Measuring electromagnetic fields (EMF) around wind turbines in Canada: is there a human health concern?(8 page pdf, Lindsay C McCallum, Melissa L Whitfield Aslund, Loren D Knopper, Glenn M Ferguson and Christopher A Ollson, Environmental Health, Feb. 15 ,2014)

Also discussed here: Electromagnetic fields and public health – Exposure to extremely low frequency fields(Backgrounder, World Health Organization, June 2007)
Today we review the first objective research into health hazards near wind turbines n Canada, based on extensive measurements of electromagnetic fields (EMF) near a wind farm in southwestern Ontario. Despite popular fears about the potential dangers, results indicate that the EMF near a wind turbine (3-4 mG) is much less than from a microwave oven (300 mG) or a electric shaver (600mG) and therefore does not constitute a significant health threat which is backed up by statements form the World Health Organization and Health Canada. Even the fields below high voltage (500 kV) power lines, another target of public health concerns, are small (16-46 mG) by comparison. This finding is important in dismissing arguments against windpower which could be a major replacement for carbon-powered electricity sources which play a large role in high air pollution levels.

English: Modern wind energy plant in rural sce...

English: Modern wind energy plant in rural scenery. Français : Une éolienne moderne dans un paysage rural. (Photo credit: Wikipedia)

magnetic field

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How Dangerous is Traffic-Related Air Pollution to Your Health?

Traffic Related Air Pollution and the Right Ventricle: The Multi-Ethnic Study of Atherosclerosis(Abstract, Peter J Leary, Joel D Kaufman, R Graham Barr, David A Bluemke, Cynthia L Curl, Catherine L Hough, Joao A Lima, Adam A Szpiro, Victor C Van Hee, and Steven M Kawut, American Journal of Respiratory and Critical Care Medicine, Mar. 7, 2014)

Also discussed here: Traffic-related air pollution associated with changes in right ventricular structure, function(Science Daily, Mar. 7, 2014)

And here: A New Study Shows How Fossil Fuel Pollution Damages The Heart(Jeff Spross, ThinkProgress, Mar. 7, 2014)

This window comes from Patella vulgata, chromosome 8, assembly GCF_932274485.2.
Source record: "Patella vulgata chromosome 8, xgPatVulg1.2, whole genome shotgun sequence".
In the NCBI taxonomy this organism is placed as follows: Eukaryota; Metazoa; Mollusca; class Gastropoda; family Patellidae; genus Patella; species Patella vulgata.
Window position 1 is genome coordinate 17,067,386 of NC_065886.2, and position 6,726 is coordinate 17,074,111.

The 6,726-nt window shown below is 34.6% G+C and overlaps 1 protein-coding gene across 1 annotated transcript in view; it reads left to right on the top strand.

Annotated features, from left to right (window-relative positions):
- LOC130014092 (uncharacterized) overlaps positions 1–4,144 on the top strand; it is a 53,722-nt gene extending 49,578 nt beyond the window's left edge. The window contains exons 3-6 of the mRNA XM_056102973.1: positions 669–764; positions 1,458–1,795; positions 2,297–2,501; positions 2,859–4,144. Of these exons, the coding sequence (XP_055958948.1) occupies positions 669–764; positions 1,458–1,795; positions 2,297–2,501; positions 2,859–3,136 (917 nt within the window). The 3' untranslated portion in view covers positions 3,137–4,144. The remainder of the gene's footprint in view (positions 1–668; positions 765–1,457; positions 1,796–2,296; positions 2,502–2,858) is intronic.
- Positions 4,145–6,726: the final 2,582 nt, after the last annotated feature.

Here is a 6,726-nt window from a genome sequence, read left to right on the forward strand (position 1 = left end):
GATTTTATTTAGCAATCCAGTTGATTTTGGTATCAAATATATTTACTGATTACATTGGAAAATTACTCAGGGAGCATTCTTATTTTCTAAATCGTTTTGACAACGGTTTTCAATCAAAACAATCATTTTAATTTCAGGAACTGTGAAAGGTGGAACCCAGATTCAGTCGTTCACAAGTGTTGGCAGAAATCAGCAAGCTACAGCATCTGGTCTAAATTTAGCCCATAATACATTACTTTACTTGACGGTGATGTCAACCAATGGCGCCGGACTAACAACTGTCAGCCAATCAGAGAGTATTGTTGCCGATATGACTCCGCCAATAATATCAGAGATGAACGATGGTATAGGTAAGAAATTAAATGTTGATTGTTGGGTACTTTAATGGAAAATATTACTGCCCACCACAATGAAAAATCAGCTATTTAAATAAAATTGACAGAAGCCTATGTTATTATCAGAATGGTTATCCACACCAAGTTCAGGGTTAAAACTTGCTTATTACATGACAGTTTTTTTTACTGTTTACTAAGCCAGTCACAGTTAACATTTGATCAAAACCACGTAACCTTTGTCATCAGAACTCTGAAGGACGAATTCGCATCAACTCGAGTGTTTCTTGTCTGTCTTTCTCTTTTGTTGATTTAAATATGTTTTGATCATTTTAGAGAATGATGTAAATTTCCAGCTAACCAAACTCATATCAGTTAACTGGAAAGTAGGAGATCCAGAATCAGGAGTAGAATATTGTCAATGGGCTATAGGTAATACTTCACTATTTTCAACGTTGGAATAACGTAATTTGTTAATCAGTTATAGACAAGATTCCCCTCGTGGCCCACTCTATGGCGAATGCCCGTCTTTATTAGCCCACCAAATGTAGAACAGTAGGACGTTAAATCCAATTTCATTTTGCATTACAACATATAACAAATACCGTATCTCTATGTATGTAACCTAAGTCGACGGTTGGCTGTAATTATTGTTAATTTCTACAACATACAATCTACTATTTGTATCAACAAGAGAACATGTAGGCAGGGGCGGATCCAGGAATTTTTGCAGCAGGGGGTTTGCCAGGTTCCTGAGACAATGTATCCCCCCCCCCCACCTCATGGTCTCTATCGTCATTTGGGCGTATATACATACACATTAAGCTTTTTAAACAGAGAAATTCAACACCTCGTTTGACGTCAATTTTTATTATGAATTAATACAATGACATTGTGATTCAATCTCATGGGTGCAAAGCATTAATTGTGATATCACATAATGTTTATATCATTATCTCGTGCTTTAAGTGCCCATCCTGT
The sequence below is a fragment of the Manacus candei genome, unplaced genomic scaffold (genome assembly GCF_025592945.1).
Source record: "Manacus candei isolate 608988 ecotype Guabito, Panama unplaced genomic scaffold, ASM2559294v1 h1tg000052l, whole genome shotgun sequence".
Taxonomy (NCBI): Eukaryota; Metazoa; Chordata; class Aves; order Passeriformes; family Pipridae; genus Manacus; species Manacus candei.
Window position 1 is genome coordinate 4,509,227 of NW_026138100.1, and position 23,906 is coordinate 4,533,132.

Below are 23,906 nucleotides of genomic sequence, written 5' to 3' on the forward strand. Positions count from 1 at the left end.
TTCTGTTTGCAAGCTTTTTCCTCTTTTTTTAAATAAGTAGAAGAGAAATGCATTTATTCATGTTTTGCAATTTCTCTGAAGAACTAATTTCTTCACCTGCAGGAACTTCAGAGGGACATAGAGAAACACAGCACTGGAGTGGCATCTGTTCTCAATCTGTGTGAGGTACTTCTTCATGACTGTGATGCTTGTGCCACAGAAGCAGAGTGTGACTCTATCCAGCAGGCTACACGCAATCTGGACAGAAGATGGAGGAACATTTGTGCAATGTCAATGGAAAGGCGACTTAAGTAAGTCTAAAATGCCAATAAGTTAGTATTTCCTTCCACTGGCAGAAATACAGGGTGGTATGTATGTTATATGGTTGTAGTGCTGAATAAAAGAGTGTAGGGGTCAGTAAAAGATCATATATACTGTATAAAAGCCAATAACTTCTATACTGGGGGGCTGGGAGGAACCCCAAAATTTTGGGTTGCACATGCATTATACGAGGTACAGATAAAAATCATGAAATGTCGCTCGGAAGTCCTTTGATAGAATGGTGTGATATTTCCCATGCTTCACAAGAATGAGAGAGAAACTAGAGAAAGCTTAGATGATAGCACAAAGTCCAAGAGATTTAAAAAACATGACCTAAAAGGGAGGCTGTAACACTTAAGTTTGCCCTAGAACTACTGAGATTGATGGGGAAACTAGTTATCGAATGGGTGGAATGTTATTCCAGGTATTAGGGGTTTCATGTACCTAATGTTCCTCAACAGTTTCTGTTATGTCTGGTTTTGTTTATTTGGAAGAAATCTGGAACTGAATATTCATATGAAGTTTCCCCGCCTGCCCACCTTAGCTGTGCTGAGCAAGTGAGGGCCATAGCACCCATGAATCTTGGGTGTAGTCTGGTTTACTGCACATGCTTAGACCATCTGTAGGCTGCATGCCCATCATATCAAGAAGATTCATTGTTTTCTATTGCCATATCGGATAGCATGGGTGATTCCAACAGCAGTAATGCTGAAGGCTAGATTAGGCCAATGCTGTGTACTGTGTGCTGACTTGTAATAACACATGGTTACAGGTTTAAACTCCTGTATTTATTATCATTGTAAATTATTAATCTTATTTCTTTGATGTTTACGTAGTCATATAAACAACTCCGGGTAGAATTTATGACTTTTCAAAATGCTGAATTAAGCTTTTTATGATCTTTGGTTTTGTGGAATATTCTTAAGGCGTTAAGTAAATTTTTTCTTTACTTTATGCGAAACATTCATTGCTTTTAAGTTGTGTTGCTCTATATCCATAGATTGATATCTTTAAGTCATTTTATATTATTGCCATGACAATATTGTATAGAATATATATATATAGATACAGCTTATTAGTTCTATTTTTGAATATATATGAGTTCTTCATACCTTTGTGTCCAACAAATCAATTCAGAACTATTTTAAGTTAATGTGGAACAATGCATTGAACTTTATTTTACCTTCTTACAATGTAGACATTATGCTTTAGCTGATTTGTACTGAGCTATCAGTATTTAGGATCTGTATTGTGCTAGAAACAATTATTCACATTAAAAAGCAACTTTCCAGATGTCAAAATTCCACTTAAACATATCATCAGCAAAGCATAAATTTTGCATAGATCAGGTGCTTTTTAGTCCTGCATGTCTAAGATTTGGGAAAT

Today we review research into the health impacts of traffic-related air pollution on the heart, specifically the right ventricle which has not been studied as much as the left. Results indicate exposure to nitrogen dioxide- one of the main hazardous pollutants from vehicle emissions (along with particulate matter from diesel vehicles) causes the right ventricle to expand and this is linked to heart attacks and cardiovascular death.

los-angeles-traffic-smog-e1394210847342-638x425

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Car Exhaust Linked to Hypertension in Pregnant Women

Ambient air pollution and hypertensive disorder of pregnancy(Abstract,  Xiaohui Xu1, Hui Hu1, Sandie Ha1, Jeffrey Roth, J Epidemiol Community Health, Sep. 10, 2013)

Also discussed here: Air pollution is more harmful than SMOKING for pregnant women: Exhaust fumes could cause dangerously high blood pressure(Ellie Zolfagharifard, Daily Mail, Feb. 17, 2014)

Today we review the harmful effects of air pollution on the development of fetuses during pregnancy. Results indicate not only that air pollution including carbon monoxide from car exhaust causes hypertension in pregnant women which leads to higher blood pressure and harmful effects on their child to be born and throughout their life in terms of lower intelligence. The lessons learned from dealing with cigarette smoking after decades of warnings now need to be applied to vehicle emissions which are even worse.

smoking and pregnancy

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How Do Temperature Extremes Affect People with Multiple Health Issues?